No, vehicles are only covered under auto insurance policies. Homeowners insurance policies provide no coverage for automobiles.
If your motorcycle without theft coverage was stolen out of a neighbor's garage will their homeowners insurance cover it?
No, Your neighbor has a home insurance policy to cover his owned property. Homeowners insurance is specific to the named insured and the insured's scheduled property. Homeowners Insurance does not cover automobiles or motorcycles at all and does not cover property belonging to third parties except in very narrow circumstances.Personal Property coverage excludes motorized vehicles except lawnmowers, golf carts, off-road ATVs, vehicles for the handicapped. If it is a vehicle intended to be licensed for… Read More
Yes, 100% coverage if you covered it with a rider. If not, than a small % as allowed by your policy subject to your deductible.
NO Please better state your question. Fair? Fair Plan? Who kills your dog? Who pays for it?
You need to check your policy as all companies have different terms. Also important, check your deductible. In most cases it's $1,000 - if yours is that much is making a claim in your best interest? Sometimes companies will increase rates if there are excessive or frivolous claims. Is it really worth it if after your deductible your return is only a couple hundred bucks? In general you should think of your insurance policy as… Read More
It may, it really just depends on what kind of insurance policy you bought and whether your policy is a Farm and Ranch type policy or if you have the barn scheduled as a covered structure or not.You should contact your insurer or your insurance agent for clarification of your policy coverage.
Typically, yes, as this is an act of vandalism. Take your deductible into consideration though! It may be best to just paint over it yourself....
If the upstairs patio is leaking through to the family room below - will homeowners insurance cover it?
If it was a sudden leak, they would cover it. But the would not pay to fix the leak in the patio
Yes, this would fall under a liability claim under your homeowners insurance. They are limited on how much they will pay out, depending on much liability you bought in the first place. Mark Owner of Denvers Insurance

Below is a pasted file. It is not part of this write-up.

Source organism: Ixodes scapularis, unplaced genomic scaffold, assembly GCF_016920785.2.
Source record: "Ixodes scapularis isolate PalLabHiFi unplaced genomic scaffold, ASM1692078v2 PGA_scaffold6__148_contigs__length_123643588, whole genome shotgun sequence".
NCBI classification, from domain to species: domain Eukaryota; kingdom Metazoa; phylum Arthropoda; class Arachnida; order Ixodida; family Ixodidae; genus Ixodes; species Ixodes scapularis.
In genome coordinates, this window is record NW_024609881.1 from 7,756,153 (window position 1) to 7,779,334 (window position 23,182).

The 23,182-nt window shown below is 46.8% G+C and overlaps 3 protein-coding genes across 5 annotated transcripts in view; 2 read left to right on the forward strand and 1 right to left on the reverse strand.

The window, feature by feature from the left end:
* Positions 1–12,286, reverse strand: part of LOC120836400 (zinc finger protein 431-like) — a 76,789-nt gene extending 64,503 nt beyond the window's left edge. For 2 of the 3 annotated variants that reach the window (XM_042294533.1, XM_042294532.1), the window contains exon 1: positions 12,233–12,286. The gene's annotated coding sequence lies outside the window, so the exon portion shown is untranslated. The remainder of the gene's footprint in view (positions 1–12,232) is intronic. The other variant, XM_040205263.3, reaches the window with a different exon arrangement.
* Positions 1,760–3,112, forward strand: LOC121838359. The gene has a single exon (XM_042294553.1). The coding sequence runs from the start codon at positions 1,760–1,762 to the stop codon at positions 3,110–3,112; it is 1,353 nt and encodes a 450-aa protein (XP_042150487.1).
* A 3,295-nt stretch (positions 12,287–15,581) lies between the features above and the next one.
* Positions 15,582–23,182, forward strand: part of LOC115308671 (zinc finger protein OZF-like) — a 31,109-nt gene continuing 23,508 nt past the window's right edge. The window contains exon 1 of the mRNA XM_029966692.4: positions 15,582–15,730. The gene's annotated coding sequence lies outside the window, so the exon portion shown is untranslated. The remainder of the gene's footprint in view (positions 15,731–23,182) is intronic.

it should - unless its intentional
If you move out of your house 30 days before closing the sale on it are you still covered by homeowners insurance?
The policy is 'in force' for the policy period as long as you still own the house.
Yes. As long as the damage was done by a "covered cause" coverage will be afforded and the damage will be fixed. Windstorm is a basic covered cause.
You should run the claim through your insurance first. The neighbor or their insurance company can come after you for damages.
It depends on the scope of coverage you purchased. Talk to your insurance agent if you have questions about your coverage. Your agent would the person in the best position to advise you of coverage.
No. Unlike auto insurance, homeowners insurance is optional and is not mandatory if your house is paid for. Just keep in mind though, if your home is lost due to fire, tornado, etc., you will not collect any kind of recovery for the loss. Also, without a homeowners insurance policy with liability coverage, you won't be covered for liability damages should someone fall or be injured in some way while at your home.
No, it is just for the house and contents.
Its too ambiguous to tell as it depends on the covered perils in your policy. Some policies cover falling objects or falling trees. As long as the policy does not have an exclusion for you actually chopping down the tree or something like that then it would probably be covered. If it hit your neighbors house then your liability insurance should most definitely cover it in that case.
Insurance, by its nature, covers fortuitous events; it does not generally cover intentional acts. Therefore, the element of "accidentally" is inherent in the coverage. That said, if you maintained comprehensive coverage (as distinct from collision or liability coverage), there would be coverage.
Will homeowners insurance cover slab that has settled and cracked to the extent it has pulled away from the house?
It depends on the specific perils and exclusions of your policy. But generally speaking most insurance policies exclude any damaged caused by settling or earth movement.
Check your policy and call your agent or insurance company. Find out if you have coverage for an AC, the type of damage caused by leaks and if there is a deductible. If the air conditioner is still pretty new, check your warranty and talk with the store you bought it from.
If the house that you bought 3 months ago has a cracked shower stall is it covered on the homeowners insurance?